2004 Volume 7 Issue 1 Pages 29-33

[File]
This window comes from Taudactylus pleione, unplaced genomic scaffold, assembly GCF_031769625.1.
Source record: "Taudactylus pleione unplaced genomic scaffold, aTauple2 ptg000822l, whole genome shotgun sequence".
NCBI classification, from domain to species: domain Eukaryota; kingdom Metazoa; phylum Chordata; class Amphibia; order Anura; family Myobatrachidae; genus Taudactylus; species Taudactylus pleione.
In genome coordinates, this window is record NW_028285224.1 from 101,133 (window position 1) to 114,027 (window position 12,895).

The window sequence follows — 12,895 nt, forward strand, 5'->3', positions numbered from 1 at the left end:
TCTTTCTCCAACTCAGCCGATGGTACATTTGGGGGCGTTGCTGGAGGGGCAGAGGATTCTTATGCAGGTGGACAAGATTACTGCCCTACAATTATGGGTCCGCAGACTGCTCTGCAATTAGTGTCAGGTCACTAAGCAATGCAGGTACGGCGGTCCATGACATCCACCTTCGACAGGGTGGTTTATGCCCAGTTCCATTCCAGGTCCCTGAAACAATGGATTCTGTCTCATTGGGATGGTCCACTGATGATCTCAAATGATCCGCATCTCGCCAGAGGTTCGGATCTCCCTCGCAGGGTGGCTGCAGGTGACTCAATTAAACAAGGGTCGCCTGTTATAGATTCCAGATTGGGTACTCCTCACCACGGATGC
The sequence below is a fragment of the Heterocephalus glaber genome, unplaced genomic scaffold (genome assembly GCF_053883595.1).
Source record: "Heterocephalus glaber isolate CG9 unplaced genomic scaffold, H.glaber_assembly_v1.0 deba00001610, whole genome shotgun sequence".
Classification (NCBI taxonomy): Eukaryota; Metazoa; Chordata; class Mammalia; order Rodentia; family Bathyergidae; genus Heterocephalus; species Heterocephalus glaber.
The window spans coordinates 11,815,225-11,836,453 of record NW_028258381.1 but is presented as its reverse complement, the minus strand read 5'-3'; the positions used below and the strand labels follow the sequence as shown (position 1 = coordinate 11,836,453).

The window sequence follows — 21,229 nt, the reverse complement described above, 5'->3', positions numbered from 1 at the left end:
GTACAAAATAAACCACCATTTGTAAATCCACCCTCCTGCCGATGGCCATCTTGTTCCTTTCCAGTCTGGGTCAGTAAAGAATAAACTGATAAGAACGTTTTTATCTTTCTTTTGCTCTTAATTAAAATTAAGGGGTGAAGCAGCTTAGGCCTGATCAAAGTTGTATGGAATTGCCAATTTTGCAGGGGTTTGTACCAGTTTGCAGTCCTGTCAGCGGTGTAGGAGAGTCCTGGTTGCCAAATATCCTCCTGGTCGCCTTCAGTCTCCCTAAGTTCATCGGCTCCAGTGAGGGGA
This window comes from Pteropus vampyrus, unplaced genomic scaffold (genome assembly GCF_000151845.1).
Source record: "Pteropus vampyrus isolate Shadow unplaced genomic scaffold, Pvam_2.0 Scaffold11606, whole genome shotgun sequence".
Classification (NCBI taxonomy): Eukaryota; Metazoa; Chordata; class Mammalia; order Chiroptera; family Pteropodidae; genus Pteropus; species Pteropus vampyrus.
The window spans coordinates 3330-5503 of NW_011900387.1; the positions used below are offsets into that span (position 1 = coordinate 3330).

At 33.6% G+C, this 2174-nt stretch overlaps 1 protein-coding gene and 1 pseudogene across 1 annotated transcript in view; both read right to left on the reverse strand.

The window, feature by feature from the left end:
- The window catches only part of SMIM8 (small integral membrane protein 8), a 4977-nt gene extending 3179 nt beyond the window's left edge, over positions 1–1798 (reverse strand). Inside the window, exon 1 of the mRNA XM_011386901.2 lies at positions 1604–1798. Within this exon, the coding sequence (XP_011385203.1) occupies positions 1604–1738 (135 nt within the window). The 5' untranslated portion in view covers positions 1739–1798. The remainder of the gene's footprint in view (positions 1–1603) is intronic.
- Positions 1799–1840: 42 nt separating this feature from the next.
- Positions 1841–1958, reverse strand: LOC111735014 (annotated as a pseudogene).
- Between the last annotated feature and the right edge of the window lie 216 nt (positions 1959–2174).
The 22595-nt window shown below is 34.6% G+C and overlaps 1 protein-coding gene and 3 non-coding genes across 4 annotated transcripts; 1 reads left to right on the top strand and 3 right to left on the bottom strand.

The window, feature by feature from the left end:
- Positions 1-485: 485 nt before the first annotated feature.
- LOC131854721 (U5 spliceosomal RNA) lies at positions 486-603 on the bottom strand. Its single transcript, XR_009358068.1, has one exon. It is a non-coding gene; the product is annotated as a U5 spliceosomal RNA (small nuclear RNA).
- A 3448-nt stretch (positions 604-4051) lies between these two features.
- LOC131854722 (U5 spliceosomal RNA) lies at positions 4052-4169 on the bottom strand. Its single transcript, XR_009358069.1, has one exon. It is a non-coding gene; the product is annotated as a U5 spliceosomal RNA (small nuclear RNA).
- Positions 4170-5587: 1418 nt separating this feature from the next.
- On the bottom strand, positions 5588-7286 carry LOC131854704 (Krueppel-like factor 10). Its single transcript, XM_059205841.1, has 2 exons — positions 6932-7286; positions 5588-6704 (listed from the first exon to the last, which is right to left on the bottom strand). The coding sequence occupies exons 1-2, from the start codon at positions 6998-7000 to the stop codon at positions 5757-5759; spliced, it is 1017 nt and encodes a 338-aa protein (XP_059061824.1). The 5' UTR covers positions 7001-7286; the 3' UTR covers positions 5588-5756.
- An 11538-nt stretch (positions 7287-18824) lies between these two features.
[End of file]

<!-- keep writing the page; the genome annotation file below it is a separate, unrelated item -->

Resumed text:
To clarify whether exercise therapy in a water environment is appropriate therapy for hypertensive patients, we investigated oxygen saturation and hemoglobin level in the vastus medialis muscle using a laser tissue blood oxygen monitor. Seven hypertensive patients (52 to 77 years of age, hypertensive group) and five healthy volunteers (44 to 69 years of aged, control group) participated in this study. Subjects maintained resting postures for about 5 minutes each in a standing position, a sitting position on a chair, a lying position out of water, and a position in water below the navel and to the chest level. Subjects performed flexion/extension movement of the knee joint (30 times/min) in and out of water. Oxygen saturation level (SaO2), oxygenated hemoglobin level (HbO2), deoxygenated hemoglobin level (HbD), and total tissue hemoglobin level (HbT) were measured in the muscle tissue. Blood pressure (BP) and pulse rate (PR) were monitored simultaneously. In the hypertensive group, SaO2 in muscle tissue in water was significantly increased compared with that in a standing position out of water (p<0.05), and returned to the level in the control group. HbD in the hypertensive group was significantly reduced in the position in water to the chest level compared to that in a standing position (p<0.05). In both groups, the ratios of HbD and HbO2 (O2/D ratio) was significantly increased in water environment compared with that out of water (p<0.05). The O2 /D ratio, which indicates oxygenation within the tissue, increased during exercise in water in the hypertensive group. This study demonstrated that oxygen saturation in the muscles of the hypertensive group was lower than that in controls out of water, but the level was increased in water. Our findings suggest that water provides a good exercise environment for hypertensive patients from the perspective of oxygen saturation in hypertensive muscle tissue.